Buyers can look at the value of a house on Zillow using the Zestimate. Zillow’s estimated home value should be used as a starting point, but it shouldn’t be the only data you use in determining a home’s value. The Zestimate is based on a sophisticated and proprietary algorithm which calculates both public and user-submitted data to estimate a valuation range for homes.
The Zestimate is not a replacement for an appraisal, CMA or another home value estimator.
Key factors that influence home value
Home values are usually based on comps, but it’s important to consider a home’s key factors when choosing comps to use. For instance, if a similar, nearby home sold recently, but it’s in a slightly better location, it’s probably worth more. How much more? That’s up to the buyer to determine.
Many features of a home can be changed by the owner — like finishes and even home size. But, you can’t change where the home is located. That’s why location is such an important factor in a home’s value. Outside of standard market appreciation, a home’s land will only increase in value if the area around it improves. For example, 64% of buyers say being in a walkable neighborhood is very or extremely important, according to the Zillow Group Consumer Housing Trends Report 2021.
Here are key location factors that can increase a home’s value:
- Proximity to urban core
- Cul-de-sac location or dead end (less traffic)
- Farther away from railroad tracks, airports, freeway noise and power lines
- Near parks or green spaces
- Sidewalks and walkability
- Proximity to public transit
- Waterfront, water or mountain views
When the job market is strong and incomes are growing, people may look to buy a home, or move into a newer or larger home, increasing the demand for homes and boosting competition among buyers.
Budgeting buyers look at their monthly housing payments including taxes, so homes with very high property taxes can be out of reach for some buyers. However, property taxes help pay for public services that benefit the local community. As a buyer, you’ll have to determine the value of savings versus local benefits.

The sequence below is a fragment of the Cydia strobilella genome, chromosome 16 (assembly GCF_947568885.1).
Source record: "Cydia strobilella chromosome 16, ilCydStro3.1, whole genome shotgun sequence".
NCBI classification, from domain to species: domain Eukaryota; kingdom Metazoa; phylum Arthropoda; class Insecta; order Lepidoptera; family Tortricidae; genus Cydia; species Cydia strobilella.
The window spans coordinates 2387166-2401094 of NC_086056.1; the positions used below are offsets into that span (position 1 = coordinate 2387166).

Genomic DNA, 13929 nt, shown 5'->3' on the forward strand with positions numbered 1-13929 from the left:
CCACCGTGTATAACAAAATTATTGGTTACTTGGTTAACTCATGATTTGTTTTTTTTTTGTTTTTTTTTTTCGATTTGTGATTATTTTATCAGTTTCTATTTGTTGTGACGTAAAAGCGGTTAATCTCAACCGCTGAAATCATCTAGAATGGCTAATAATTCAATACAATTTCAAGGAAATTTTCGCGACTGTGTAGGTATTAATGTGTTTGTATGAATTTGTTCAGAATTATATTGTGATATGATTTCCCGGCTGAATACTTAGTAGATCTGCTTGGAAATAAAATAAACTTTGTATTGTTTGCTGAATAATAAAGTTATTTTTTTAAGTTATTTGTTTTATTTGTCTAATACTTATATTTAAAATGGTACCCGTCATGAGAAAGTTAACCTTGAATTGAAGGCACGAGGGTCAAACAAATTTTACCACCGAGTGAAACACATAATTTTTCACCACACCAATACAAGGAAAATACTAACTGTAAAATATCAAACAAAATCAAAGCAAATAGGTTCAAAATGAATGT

Buyer demand tends to be higher when long-term interest rates are lower, as low interest rates give buyers more purchasing power. Conversely, when interest rates are high, buyers may have a harder time paying off other debt, which can impact their ability to buy a home. When demand is lower, housing prices follow suit.
While not directly related to a home’s value, buyers may also want to consider any maintenance needs they’ll have to pay, especially in the first year of ownership. For example, will they have to replace the water heater or service the HVAC system? Consider these potentially hidden costs of buying a home when planning your budget.
The consequences of valuing a home incorrectly
For buyers, the biggest risk in valuing a home incorrectly is overpaying. Other consequences include loosing financing after appraisal or not getting your offer accepted at all.
If you value a home too high, you may set yourself up to be underwater on your investment, especially if market conditions are volatile. Plus, the more you borrow, the more you have to repay.
Even if you and the seller agree on a price, the appraiser’s valuation will determine the amount your lender will loan for the property. When you agree to pay too much, it can be hard to get financing. If the appraisal comes in too low, it’s possible you will have to come up with a larger down payment, or you risk the deal falling apart.
Missing the opportunity
There’s also some risk in valuing a home too low. If you miscalculate, the seller may not accept your low offer and you may have to move on to another home.
What’s worth more: the home or the land?
Generally speaking, if you’re purchasing a newer or well-maintained home, the home is likely worth more than the land today. But in 50 years, without upkeep, the land would probably be worth more. The physical structure, appliances and materials usually depreciate over time, assuming everything in the home is left original.
Of course, most owners continue to update and repair their homes over the years. So, the longer you stay, the more you will inevitably have to improve to maintain the value of the home itself. The cost of labor and materials inflates steadily over time, so the value of improvements is moderately predictable.
The value of land however, is much more volatile and difficult to predict. A home within close proximity to desirable shops, restaurants, city centers or attractions will generally have a higher value compared to a home farther from these perks. But those amenities and their desirability can change over time.
If you’re buying a home with a view or near a long-standing city center then odds are good that its value will appreciate, but land value is never guaranteed.